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From Pier Fumagalli <>
Subject Re: Jetty performance....
Date Sat, 08 Mar 2003 17:27:04 GMT
On 7/3/03 18:14, "Antonio Gallardo" <>

>> "Antonio Gallardo" <> wrote:
>>> Hi Luca!
>>> I seems like nobody is interested in this topic. I cannot believe it!
>>> :-(
>> Well, it's not really related to Cocoon... Cocoon ships with Jetty for
>> its "build run" environment, nothing that I would run on a production
>> (or even development server).
> The point here is how we can get most from Jetty. I know that Cocoon is
> not Jetty, but including Jetty into Cocoon is promoting the use of Jetty.

Antonio, no, you got it all around! :-) :-) Including Jetty in Cocoon is
promoting the use of Cocoon! I explain, you donwload Cocoon, and now it's
quite a big fella, the CVS checkout, tarred and gzipped is something around
the lines of 28 megabytes.

If to play around with it, and see that you like it, you have to download
another package, the servlet container, which is an EXTRA 6.5 megabytes of
tar.gz in case of tomcat, or 5.7 megabytes in case of Jetty (not much
difference in the "official" distributions, huh?) you'll get _severely_
upset, also because, considering that once you've downloaded it, you have to
figure out HOW you're going to make the two work together.

And this ONLY to "try out" cocoon, and explore its beauty.

Now, I believe that including a shrinked out version of Jetty with only the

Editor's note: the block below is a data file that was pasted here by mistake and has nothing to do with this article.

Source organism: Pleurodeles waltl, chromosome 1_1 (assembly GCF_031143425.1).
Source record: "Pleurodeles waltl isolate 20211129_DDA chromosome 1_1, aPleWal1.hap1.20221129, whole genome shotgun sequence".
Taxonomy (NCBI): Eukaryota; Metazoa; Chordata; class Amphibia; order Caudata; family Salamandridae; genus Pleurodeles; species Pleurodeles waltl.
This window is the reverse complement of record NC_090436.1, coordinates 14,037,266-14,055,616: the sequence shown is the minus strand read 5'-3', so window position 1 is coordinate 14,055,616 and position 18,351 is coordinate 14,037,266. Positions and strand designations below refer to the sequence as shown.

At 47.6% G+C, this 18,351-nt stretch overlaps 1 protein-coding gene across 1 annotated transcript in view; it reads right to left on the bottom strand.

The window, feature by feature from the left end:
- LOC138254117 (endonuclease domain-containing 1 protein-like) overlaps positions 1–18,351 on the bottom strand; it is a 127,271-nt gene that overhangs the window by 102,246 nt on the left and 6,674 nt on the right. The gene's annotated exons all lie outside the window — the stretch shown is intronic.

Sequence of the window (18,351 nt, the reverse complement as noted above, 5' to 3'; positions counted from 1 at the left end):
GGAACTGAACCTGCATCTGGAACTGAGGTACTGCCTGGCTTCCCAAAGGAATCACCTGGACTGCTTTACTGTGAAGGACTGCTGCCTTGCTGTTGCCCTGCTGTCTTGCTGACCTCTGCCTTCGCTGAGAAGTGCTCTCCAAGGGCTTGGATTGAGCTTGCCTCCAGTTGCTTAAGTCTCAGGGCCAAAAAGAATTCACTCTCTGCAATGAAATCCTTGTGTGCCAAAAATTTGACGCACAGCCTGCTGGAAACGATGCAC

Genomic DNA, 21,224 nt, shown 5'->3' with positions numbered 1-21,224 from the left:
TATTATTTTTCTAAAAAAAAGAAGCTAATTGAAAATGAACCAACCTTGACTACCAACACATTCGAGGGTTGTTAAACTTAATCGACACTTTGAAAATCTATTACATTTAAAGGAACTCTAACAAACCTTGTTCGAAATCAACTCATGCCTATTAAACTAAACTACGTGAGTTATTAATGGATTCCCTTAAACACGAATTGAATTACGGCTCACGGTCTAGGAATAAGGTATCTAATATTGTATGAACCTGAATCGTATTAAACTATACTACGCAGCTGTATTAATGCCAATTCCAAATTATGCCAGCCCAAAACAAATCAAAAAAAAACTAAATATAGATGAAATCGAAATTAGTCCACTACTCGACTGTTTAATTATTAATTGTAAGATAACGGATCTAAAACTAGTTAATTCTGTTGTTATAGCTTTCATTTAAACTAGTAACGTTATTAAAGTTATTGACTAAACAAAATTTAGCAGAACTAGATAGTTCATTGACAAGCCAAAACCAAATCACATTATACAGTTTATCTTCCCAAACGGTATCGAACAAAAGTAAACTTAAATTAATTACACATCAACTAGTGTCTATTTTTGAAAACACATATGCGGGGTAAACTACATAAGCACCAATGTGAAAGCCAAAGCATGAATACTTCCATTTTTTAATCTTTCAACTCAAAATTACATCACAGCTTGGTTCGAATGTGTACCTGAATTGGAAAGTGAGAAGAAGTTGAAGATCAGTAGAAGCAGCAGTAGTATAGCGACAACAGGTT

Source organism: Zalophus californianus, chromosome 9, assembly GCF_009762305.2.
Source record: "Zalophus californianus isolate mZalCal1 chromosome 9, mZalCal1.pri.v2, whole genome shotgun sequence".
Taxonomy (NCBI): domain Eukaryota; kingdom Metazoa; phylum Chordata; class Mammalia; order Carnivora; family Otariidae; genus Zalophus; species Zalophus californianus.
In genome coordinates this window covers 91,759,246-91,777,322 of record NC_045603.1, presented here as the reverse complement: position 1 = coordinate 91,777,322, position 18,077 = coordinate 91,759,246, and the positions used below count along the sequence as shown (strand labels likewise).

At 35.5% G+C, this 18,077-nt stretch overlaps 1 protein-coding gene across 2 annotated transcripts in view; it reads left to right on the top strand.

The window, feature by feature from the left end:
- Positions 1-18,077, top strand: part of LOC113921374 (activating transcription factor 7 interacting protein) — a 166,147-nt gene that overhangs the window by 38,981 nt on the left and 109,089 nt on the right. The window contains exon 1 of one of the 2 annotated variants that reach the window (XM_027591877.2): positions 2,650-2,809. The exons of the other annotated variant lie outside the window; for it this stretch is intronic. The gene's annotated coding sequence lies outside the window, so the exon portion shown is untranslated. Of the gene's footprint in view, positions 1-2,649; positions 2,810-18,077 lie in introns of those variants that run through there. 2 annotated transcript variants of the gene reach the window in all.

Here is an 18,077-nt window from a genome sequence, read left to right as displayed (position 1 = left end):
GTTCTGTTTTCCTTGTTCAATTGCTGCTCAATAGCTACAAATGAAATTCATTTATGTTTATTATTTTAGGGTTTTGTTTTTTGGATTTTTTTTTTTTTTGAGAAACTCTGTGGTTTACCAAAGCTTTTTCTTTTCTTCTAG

functionality we need, a pre-configured environment, and the ease to invoke
"./" and have it running is worth an extra 500 kilobytes of jar.

Note, in cocoon we embed a very restricted edition of Jetty, only the core
JAR, not all that comes with it, the size is one thenth of the ENTIRE
distribution... Jetty is designed to be embeddable, and allows us to show
our users the incredible functionality of Cocoon, increasing slightly our
download size.

In the documentation, nowhere, you'll see that Jetty is the "preferred" way
of running Cocoon.

> Many people think about that (please check the mail to this thread before
> yours). When you started talking about Jetty, Tomcat was a silent standard
> for people using Cocoon. Everybody recommend you the use the Tomcat. Now
> we are promoting Jetty.

We (this group) are _not_ promoting Jetty, we're _using_ it... I (Pier
Fumagalli, good friend of Greg Wilkins, Jetty's author) am promoting it
because it had several advantages in my own environment over Tomcat.

I (Pier Fumagalli, working for VNU) use Jetty in production on and am extremely pleased with it.

I (Pier Fumagalli, member of the Cocoon community) am fully aware that
Cocoon must show off its potentiality to users by embedding a servlet
container, but am aware of, and promote, that Cocoon _must_ run on ALL
(most) Servlet containers and that this is one of our main goals.

> I said OK! You showed us the following gain over
> Tomcat:
> Smaller!  (I agree)
> Faster!   (I cannot currently agree. :-( )
> I was trying to find some tips about how to get the most from Jetty, but
> nowhere info. There are no books written about Jetty. Please note I am not
> trying to attack Jetty. I believe this is the correct way. But as me many
> people here dont see the gain of performance. Some people runs on Windows
> and some runs Linux (like me).
> I want that this negative stuff go away. But for current purpose I am
> seriously think in switching back to Tomcat. I need an application that
> performance good in front of users. If the container is a big hairy
> monster the users does not care. They only see the response time. I know